In the stillness and darkness of the night, the Word became flesh. Christ was born into the poverty of the stable at Bethlehem and laid in a manger, the feeding trough for animals. The angels sang of the message of peace, ‘Glory to God in the highest and peace to all people of good will’. This song echoes across the ages as we gather to celebrate Christmas again this year.
Speaking to young people on his recent visit to Bangladesh, Pope Francis said that there are many young men and women who are ’growing up in a fragile world that cries out for wisdom’. Many circumstances add to making this world a fragile place: the missiles of North Korea, tweets fired off that create tensions between peoples, Brexit (what does it mean?), and many economic uncertainties. Many people long to hear again the message of peace and find hope. Christ is the answer to this search for Wisdom and he invites us to listen to his voice and follow him who is the bread of life.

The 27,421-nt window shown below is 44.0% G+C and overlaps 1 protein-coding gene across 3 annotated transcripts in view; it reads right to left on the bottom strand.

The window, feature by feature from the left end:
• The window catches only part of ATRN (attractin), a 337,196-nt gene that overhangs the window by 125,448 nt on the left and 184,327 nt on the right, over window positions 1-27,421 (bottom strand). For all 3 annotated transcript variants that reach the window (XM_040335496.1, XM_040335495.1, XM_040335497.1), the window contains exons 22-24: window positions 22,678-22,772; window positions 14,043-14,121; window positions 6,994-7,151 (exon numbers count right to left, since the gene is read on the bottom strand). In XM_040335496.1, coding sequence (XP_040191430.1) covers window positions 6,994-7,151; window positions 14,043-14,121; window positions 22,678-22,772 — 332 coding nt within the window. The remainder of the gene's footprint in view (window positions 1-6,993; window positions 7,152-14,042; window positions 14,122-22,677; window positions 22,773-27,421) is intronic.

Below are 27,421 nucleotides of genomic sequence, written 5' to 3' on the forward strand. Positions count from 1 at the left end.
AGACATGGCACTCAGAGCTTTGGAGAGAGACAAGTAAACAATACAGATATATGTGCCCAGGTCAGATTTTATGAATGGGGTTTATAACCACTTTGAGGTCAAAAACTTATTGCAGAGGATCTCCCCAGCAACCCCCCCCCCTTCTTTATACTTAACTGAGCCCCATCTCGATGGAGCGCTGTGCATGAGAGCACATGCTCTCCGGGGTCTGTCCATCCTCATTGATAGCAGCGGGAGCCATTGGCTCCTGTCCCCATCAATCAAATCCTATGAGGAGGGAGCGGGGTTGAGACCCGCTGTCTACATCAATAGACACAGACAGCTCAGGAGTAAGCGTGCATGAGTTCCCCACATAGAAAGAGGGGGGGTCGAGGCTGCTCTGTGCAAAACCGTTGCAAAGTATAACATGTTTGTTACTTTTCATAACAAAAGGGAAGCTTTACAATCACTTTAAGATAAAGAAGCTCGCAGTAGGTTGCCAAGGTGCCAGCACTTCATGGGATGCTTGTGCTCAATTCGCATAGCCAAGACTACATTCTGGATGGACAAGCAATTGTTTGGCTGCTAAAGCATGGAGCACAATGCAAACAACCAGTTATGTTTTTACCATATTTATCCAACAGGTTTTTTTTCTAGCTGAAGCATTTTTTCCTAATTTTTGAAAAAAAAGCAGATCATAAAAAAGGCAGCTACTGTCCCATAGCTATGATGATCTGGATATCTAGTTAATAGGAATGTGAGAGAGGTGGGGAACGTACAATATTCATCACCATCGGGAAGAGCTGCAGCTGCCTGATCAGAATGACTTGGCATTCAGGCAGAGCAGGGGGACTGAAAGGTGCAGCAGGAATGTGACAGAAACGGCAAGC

This feast invites us to trust in the Christ-Child and pray for the time when swords will be beaten into ploughshares and spears into pruning hooks, when nation shall not lift up sword against nation and war will be no more. We dream of this day and seek to catch glimpses of his kingdom. On the recent pilgrimage to the Holy Land, we stood and prayed for peace at the wall of separation in Bethlehem. We look forward to the day when walls will be replaced by bridges built on justice and bringing forth God’s peace.
On Christmas Day in the little town of Bethlehem, elderly, isolated widows are brought together at St Martha’s House to sing, dance and share food together. There we see a sign of the hope of which we sing this Christmas.
Bishop John led this year’s diocesan pilgrimage to the Holy Land. The pilgrims visited St Martha’s House, a day centre for elderly widows, while they were in Bethlehem